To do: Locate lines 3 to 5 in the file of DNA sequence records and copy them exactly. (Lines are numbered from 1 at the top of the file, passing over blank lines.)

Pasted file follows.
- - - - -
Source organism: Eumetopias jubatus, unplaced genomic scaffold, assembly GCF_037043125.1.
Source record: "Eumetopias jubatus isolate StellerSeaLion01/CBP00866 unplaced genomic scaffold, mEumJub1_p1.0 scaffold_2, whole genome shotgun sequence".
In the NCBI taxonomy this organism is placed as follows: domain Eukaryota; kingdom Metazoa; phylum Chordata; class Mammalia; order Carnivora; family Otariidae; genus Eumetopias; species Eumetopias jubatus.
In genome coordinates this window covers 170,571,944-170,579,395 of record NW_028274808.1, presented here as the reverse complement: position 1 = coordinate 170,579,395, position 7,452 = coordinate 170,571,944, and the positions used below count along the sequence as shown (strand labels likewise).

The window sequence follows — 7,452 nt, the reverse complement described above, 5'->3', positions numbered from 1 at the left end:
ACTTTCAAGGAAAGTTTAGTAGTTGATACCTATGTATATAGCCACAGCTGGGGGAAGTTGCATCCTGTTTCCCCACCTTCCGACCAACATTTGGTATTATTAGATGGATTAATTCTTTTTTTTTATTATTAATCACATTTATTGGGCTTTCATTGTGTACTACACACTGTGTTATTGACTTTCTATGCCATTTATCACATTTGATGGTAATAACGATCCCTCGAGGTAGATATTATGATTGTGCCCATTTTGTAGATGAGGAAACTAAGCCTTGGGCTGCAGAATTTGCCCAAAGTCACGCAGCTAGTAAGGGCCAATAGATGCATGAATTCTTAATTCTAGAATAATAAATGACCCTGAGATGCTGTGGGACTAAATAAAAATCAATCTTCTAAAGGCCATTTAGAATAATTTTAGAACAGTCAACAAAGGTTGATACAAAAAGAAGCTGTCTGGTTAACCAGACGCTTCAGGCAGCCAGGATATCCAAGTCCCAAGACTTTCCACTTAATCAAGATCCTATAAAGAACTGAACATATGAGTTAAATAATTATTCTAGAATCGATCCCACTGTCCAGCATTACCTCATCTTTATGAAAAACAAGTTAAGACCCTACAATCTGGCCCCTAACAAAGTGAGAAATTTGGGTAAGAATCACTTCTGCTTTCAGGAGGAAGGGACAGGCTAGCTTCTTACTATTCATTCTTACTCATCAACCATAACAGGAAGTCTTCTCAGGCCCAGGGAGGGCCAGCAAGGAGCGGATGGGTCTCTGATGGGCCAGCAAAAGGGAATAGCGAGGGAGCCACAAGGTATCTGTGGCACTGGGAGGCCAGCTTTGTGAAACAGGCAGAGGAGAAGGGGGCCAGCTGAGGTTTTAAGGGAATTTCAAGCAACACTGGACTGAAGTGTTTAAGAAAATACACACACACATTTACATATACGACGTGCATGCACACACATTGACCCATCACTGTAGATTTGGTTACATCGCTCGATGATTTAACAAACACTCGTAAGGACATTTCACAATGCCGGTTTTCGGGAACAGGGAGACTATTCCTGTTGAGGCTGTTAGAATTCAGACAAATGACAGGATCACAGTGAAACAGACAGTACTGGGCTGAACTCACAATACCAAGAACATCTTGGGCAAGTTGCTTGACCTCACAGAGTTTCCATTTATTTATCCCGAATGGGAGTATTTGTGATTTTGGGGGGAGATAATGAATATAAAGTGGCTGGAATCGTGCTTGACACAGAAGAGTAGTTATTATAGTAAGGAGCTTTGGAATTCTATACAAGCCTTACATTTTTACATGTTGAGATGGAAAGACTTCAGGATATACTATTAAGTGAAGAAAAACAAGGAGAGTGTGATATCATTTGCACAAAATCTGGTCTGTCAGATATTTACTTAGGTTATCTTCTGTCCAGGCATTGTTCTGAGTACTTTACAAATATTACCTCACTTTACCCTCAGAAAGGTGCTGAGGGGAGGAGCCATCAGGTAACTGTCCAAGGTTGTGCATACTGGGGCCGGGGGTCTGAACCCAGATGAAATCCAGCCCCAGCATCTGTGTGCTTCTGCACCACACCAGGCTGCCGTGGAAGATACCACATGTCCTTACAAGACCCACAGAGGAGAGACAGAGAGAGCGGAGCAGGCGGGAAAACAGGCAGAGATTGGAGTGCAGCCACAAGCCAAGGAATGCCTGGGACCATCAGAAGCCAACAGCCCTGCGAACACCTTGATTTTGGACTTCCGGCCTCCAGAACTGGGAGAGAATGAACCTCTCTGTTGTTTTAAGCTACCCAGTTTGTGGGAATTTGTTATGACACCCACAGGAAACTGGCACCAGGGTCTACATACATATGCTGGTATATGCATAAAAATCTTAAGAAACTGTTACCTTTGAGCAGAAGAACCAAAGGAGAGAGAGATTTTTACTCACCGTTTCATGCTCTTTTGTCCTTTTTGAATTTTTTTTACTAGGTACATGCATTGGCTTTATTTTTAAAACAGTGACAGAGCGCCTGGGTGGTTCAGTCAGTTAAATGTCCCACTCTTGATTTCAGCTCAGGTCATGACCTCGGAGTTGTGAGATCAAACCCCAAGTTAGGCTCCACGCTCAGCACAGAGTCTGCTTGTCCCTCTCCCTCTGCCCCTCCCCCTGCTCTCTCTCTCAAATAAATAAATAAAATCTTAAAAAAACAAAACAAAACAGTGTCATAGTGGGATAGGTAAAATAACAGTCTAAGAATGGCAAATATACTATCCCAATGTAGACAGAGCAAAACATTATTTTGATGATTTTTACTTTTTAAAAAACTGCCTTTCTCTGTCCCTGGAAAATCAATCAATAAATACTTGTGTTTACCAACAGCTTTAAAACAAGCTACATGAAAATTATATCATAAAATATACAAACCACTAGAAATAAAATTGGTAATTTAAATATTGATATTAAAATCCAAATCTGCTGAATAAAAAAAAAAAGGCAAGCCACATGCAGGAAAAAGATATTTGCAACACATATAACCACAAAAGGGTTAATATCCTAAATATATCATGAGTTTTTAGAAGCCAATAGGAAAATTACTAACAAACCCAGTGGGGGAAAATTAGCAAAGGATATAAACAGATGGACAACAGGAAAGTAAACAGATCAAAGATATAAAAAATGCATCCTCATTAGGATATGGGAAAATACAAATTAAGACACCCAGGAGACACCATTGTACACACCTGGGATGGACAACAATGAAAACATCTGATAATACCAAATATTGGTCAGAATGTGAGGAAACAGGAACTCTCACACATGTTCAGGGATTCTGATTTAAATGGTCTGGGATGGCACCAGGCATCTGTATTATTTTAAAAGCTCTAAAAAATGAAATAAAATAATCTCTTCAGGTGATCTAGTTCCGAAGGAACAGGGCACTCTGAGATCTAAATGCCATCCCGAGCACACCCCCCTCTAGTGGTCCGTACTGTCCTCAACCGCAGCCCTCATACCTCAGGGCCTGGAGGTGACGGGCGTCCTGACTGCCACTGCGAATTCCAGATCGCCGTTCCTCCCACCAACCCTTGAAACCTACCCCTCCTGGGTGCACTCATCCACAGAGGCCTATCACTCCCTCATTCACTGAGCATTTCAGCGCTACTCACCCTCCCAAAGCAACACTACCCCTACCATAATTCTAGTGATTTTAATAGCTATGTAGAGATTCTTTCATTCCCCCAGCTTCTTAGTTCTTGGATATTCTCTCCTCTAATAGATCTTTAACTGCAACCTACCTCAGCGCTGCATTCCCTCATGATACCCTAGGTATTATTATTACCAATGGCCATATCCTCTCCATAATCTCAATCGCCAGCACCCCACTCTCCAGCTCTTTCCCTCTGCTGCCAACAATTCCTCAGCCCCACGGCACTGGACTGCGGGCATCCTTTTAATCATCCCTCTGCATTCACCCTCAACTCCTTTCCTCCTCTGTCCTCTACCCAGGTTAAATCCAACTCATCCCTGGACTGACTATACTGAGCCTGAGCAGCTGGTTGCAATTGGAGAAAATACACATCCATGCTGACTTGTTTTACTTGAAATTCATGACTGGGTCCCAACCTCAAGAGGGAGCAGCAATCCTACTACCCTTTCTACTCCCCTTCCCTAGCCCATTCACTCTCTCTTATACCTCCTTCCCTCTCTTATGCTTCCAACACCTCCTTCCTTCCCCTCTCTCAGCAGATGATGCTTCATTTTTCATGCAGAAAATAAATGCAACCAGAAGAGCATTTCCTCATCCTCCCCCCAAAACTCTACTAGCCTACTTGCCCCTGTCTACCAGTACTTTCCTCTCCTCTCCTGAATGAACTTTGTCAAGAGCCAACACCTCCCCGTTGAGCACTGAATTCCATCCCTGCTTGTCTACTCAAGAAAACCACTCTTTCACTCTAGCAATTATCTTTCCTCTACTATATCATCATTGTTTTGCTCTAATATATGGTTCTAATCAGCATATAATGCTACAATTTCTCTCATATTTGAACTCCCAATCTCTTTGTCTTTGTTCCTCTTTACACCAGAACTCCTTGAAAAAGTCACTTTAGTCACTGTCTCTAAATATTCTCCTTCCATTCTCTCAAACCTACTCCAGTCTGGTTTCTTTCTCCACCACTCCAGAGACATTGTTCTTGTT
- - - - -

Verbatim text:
In the NCBI taxonomy this organism is placed as follows: domain Eukaryota; kingdom Metazoa; phylum Chordata; class Mammalia; order Carnivora; family Otariidae; genus Eumetopias; species Eumetopias jubatus.
In genome coordinates this window covers 170,571,944-170,579,395 of record NW_028274808.1, presented here as the reverse complement: position 1 = coordinate 170,579,395, position 7,452 = coordinate 170,571,944, and the positions used below count along the sequence as shown (strand labels likewise).

The window sequence follows — 7,452 nt, the reverse complement described above, 5'->3', positions numbered from 1 at the left end: